While some people bemoan the fact that Olympic Hockey is no longer the amateur showcase it once was, it’s difficult to argue that this isn’t the greatest hockey tournament in the world. The men’s Olympic hockey tournament opens on Wednesday and the old cliché “it’s anyone’s tournament to win” does not necessarily apply. Let’s take a quick look at the top medal contenders.
Finland is known for three things: saunas, Nokia and excessive drinking. But they’re also known for producing some of the best goaltenders in the world – Tuukka Rask (Boston Bruins), Antti Neimi (San Jose Sharks) and Kari Lehtonen (Dallas Stars). On the larger Olympic ice surface, quality scoring chances can be limited and a hot goaltender can win games for their country.
The Czechs are a far cry from the powerhouse they were back in Nagano in 1998. They have two over forty players on their roster – Jaromir Jagr (New Jersey Devils) and Petr Nedved (I didn’t know he was still playing). If they could merge back with Slovakia for the next two weeks, they might have a chance in this tournament. But for the Czechs to medal, I think one of the top teams would need to become seriously ill on bad face water or collectively fall through one of Sochi’s open manholes.
Russia still manages to produce the most talented and skilled players in the world with the likes of Evgeni Malkin (Pittsburgh Penguins), Pavel Datysuk (Detroit Red Wings) and Alexander Ovechkin (Washington Capitals). But the Russians have been a less motivated team since the days of the Red Army Team. Probably because the Red Army players were essentially soldiers and today’s Russian players are millionaires. The Russian team has two major weak spots; goaltending and the fact that 10 roster spots are taken by KHL players, the Russian professional league, whom many in Russia feel is equivalent to the NHL (insert sarcastic laugh here).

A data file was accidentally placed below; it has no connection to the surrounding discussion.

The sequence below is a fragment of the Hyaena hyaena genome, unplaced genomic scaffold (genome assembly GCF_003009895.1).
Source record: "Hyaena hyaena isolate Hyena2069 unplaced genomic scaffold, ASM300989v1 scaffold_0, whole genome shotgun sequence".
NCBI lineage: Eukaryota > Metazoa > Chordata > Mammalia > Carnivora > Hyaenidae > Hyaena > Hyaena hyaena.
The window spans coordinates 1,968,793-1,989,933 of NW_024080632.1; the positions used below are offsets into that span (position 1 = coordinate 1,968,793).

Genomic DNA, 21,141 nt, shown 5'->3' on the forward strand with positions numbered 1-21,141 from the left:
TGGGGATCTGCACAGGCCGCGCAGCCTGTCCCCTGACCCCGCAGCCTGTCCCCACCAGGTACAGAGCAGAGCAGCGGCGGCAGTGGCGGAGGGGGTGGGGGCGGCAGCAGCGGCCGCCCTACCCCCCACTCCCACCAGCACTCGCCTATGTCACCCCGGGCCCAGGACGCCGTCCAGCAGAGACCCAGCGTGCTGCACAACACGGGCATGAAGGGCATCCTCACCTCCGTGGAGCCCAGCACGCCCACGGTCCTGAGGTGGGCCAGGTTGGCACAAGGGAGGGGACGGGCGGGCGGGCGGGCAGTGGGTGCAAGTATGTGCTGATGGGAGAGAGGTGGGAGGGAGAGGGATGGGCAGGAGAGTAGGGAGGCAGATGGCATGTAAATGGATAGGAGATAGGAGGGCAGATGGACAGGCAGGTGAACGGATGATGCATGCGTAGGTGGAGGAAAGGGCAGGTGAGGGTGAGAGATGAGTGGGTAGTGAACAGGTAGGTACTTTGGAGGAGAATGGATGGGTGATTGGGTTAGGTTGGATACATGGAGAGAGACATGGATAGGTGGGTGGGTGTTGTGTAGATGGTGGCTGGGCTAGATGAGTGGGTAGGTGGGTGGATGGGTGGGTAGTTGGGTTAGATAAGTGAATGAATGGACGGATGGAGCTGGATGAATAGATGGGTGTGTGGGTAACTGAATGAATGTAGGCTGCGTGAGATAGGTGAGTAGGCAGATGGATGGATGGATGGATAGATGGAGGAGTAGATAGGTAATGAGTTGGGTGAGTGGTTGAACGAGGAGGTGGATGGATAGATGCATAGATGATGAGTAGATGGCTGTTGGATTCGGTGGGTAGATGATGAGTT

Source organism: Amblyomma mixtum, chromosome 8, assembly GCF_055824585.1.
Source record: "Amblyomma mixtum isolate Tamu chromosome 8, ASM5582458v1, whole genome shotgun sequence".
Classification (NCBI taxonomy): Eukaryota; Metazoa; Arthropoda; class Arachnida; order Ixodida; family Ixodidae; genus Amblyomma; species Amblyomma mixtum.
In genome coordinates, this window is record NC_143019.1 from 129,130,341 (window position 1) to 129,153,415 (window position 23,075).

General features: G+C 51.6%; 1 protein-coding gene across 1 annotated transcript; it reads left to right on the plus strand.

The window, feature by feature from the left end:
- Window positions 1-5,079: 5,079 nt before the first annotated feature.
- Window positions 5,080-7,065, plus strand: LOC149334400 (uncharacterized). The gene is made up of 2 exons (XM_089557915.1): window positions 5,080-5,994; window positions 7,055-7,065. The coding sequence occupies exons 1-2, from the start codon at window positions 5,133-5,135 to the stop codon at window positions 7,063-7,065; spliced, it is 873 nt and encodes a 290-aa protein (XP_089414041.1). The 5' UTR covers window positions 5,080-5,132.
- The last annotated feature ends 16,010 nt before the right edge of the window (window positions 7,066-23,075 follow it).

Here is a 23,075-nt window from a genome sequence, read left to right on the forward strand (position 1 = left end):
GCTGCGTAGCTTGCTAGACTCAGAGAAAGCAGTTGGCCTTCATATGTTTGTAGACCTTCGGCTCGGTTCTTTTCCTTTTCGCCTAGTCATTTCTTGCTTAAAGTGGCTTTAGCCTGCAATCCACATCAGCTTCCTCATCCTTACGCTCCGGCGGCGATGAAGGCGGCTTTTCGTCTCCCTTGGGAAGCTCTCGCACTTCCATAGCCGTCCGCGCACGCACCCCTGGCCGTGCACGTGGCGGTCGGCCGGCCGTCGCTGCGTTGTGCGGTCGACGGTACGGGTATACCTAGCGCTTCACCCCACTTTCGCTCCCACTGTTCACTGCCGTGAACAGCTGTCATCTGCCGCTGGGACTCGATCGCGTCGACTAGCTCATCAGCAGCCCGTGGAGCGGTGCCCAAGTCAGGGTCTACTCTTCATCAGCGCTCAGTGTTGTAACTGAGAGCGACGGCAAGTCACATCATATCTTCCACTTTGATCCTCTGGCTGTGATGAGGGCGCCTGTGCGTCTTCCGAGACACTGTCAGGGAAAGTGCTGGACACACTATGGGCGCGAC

It’s always hard to miss Sweden at an international tournament, they are the guys in the IKEA jerseys and based on photos of Sochi accommodations, they should feel right at home. Everyone keeps talking about Canada and the U.S., but Sweden has quietly put together a powerhouse team. Granted, they will be missing one of the Sedin twins, but when Henrik Zetterberg (Detroit Red Wings) is on your 3rd line, you have some serious depth. Don’t get me wrong, I still prefer the Swedish Bikini team any day of the week, but I imagine they are busy somewhere rescuing men drinking Old Milwaukee Beer.
In 2010, the U.S. gave Team Canada everything they had in an exhilarating OT final resulting in the Silver medal for Team U.S.A. They are returning many of the same players this year but have made some upgrades, especially on defense. What they lack in marquee names on their roster is made up for by a little man complex when it comes to our neighbors to the north. As special as the Miracle on Ice and the 1996 World Cup was, I’m sure the U.S. players feel the pressure to leave their own mark on U.S. Hockey lore.
It’s no secret who the Goliath is in this tournament and it goes by the name, Team Canada. Many of the players left off Team Canada’s roster would be starters for most other countries in this tournament. In 2010, Team Canada succeeded in taking NHL superstars and putting them in unfamiliar roles as 3rd line checkers and 4th line support players. In 2010, on home soil, the pressure to win Gold was intense. Will Team Canada be as motivated so far from home? Anything less than a Gold medal is still considered failure for this team and that should keep players from staying out too late in the Olympic village chasing those minxes from the Norwegian Biathlon team.[Images via via via] [related-posts]